Is Circadian Rhythm the Missing Link for Weight Loss?

In New Zealand, 370,000 people live with osteoarthritis and international research suggests that 90% of osteoarthritis patients are obese. Obesity is the number one modifiable risk factor for osteoarthritis, with a 10% reduction in body weight leading to a 50% improvement in pain and function (see earlier article here for more information on the beneficial effects of weight loss in osteoarthritis). We are becoming more aware of the benefits that weight loss brings, however successively losing and maintaining a healthy weight for most remains elusive. Making significant modifications to our diet is often met with limited success and now more than ever there is confusion and mistrust around optimal dietary approaches for health and weight loss. The majority of dietary research in the field of weight loss has focused on interventions to either chronically reduce an individuals energy intake (calorie/kilojoules) or manipulate macronutrient composition of the diet (carbohydrate, fat, protein).

An emerging area of research that has been outlined in recent reviews by Hawley et al and Parr et al (see recommended reading) is the concept of Chrono-nutrition, which focuses on the duration of time an individual eats over the course of the day (hours from our first to last eating occasion). Chrono-nutrition focuses on optimising our circadian biology which has been considerably disrupted by our modern way of 24-hour living and eating. The concept of when we eat may be just as important as what we eat for weight loss.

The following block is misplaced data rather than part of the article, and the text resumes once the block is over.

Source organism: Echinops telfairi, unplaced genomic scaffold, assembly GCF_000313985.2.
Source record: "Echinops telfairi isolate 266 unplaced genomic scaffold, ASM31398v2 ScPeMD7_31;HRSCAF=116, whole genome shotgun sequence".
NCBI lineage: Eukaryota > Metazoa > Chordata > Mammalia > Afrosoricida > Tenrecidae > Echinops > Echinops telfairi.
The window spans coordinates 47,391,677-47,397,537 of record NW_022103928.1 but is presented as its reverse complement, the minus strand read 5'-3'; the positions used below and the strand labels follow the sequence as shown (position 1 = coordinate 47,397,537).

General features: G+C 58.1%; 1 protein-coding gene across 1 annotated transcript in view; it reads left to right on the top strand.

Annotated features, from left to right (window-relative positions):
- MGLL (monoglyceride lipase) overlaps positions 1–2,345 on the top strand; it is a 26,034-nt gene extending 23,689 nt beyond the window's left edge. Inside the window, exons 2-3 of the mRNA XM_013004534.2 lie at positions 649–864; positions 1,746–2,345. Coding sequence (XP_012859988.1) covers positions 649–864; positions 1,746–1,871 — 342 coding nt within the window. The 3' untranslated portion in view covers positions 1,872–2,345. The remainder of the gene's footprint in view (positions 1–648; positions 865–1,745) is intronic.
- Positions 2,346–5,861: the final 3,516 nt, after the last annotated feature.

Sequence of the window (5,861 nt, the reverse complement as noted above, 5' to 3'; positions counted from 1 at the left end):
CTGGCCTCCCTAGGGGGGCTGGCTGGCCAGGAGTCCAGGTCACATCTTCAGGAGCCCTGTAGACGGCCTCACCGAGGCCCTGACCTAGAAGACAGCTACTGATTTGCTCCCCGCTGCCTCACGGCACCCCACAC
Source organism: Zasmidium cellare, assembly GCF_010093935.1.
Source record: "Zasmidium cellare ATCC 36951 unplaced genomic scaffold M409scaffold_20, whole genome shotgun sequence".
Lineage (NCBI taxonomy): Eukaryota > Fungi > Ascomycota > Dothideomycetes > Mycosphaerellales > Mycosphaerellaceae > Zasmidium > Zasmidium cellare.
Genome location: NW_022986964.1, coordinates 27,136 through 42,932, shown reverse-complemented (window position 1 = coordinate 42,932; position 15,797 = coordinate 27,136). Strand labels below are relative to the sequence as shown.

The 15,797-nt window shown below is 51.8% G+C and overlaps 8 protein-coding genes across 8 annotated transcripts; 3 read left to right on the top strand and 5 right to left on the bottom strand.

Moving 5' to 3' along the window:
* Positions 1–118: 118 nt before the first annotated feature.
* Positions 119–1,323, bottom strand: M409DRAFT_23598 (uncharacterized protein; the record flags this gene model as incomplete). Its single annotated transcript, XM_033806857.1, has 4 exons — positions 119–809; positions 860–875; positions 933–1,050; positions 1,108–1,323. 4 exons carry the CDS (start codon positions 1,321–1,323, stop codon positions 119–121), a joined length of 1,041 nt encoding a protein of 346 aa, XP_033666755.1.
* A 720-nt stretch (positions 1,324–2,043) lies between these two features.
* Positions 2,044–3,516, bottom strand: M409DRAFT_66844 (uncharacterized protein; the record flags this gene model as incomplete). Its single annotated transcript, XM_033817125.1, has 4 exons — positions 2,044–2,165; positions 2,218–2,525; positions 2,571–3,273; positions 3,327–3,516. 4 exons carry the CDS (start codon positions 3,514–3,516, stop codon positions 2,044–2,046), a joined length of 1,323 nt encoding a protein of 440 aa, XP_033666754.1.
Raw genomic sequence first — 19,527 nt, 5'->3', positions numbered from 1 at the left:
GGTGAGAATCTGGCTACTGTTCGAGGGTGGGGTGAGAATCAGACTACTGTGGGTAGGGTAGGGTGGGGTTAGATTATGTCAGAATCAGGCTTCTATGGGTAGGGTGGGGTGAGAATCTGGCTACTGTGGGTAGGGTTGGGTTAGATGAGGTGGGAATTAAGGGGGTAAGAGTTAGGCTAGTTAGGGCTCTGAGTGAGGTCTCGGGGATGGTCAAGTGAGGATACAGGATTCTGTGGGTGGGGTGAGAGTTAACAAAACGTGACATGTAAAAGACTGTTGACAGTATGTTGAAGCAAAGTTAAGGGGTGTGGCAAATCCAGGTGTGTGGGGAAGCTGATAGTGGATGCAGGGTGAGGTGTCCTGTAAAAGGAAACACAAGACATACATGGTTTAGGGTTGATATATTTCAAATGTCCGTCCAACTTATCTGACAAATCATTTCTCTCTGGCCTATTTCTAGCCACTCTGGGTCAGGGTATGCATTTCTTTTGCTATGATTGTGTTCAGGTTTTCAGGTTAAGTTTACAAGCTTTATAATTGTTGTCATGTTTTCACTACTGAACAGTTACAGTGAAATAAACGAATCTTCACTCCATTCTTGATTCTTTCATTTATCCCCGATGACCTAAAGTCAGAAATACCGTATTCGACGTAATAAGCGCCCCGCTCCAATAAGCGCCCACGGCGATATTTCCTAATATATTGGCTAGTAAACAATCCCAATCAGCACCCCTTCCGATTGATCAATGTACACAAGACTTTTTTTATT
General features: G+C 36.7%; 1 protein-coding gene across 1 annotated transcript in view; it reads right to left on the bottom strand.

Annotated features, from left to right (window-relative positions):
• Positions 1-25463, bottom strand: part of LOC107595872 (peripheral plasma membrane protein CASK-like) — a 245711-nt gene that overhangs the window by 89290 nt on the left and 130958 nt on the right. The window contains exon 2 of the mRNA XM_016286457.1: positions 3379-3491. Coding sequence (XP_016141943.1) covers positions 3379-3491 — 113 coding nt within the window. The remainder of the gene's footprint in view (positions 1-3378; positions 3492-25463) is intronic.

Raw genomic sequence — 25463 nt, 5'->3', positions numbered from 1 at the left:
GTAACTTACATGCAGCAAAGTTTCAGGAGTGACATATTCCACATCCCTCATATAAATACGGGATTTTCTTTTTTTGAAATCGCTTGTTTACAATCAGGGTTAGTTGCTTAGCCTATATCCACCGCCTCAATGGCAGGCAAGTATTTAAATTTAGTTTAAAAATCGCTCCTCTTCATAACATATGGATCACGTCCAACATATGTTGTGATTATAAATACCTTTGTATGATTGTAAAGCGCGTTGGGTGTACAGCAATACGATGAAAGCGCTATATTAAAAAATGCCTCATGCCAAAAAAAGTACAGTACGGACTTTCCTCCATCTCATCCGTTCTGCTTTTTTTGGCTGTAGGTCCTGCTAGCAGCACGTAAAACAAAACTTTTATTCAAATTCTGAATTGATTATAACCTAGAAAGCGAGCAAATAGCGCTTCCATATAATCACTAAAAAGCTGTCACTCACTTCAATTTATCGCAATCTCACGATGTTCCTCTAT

Circadian rhythms are the 24 hours fluctuations that the majority of our cells, organs and tissues in our body are attuned to. This 24-hour clock that our body is set to is controlled by a variety of factors, these are termed time-givers or the more technical term used in the literature “zeitgebers”. The predominant and more well known time-giver is daylight, however food intake is also another powerful time-giver. The timing of meals consumed across the day has shown to have profound effects on insulin sensitivity. Chrono-nutrition refers to coordinating meal timings within our body’s daily 24 hour rhythms to optimise its response to an eating occasion.

Our modern lifestyle is fast becoming 24 hours per day, now more than ever we have unlimited access to food. Recently the concept of reducing the duration of time we eat over a day has been explored with fascinating results. This approach is termed “Time restricted eating (TRE), where food is consumed ad libitum across an eating window that is defined from the first to the last eating occasion. For many of us a typical eating window may be between 12-14 hours, (7 am - 9 pm = 14-hour window). Research has focused on reducing this eating window to 8-10 hours with an emphasis on an earlier window to optimise circadian biology. This has clearly demonstrated greater insulin sensitivity earlier in the day with diminishing returns as the day turns into night. Consistent meal timing and the subsequent period of fasting (14-16 hours) is believed to prime nutrient pathways to optimise glycaemic control and promote the reduction in fat mass.

Hawley et al